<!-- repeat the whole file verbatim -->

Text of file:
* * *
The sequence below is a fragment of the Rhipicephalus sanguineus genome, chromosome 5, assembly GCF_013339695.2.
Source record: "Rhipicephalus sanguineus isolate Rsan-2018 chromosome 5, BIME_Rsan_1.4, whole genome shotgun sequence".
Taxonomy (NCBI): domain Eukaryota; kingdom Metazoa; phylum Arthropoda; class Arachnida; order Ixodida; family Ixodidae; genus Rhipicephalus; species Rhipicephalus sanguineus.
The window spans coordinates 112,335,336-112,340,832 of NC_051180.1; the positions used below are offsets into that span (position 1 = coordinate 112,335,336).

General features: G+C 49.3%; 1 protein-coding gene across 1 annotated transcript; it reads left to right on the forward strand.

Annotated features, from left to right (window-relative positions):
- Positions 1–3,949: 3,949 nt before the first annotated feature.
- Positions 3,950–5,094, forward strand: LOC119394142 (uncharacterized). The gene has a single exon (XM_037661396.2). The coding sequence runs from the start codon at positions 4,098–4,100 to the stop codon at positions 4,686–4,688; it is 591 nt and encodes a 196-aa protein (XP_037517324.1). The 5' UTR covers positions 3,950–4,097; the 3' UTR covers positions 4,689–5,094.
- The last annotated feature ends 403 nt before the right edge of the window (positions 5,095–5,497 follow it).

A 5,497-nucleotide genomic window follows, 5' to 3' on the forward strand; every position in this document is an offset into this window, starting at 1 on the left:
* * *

The sequence below is a fragment of the Rhipicephalus sanguineus genome, chromosome 5, assembly GCF_013339695.2.
Source record: "Rhipicephalus sanguineus isolate Rsan-2018 chromosome 5, BIME_Rsan_1.4, whole genome shotgun sequence".
Taxonomy (NCBI): domain Eukaryota; kingdom Metazoa; phylum Arthropoda; class Arachnida; order Ixodida; family Ixodidae; genus Rhipicephalus; species Rhipicephalus sanguineus.
The window spans coordinates 112,335,336-112,340,832 of NC_051180.1; the positions used below are offsets into that span (position 1 = coordinate 112,335,336).

General features: G+C 49.3%; 1 protein-coding gene across 1 annotated transcript; it reads left to right on the forward strand.

Annotated features, from left to right (window-relative positions):
- Positions 1–3,949: 3,949 nt before the first annotated feature.
- Positions 3,950–5,094, forward strand: LOC119394142 (uncharacterized). The gene has a single exon (XM_037661396.2). The coding sequence runs from the start codon at positions 4,098–4,100 to the stop codon at positions 4,686–4,688; it is 591 nt and encodes a 196-aa protein (XP_037517324.1). The 5' UTR covers positions 3,950–4,097; the 3' UTR covers positions 4,689–5,094.
- The last annotated feature ends 403 nt before the right edge of the window (positions 5,095–5,497 follow it).

A 5,497-nucleotide genomic window follows, 5' to 3' on the forward strand; every position in this document is an offset into this window, starting at 1 on the left: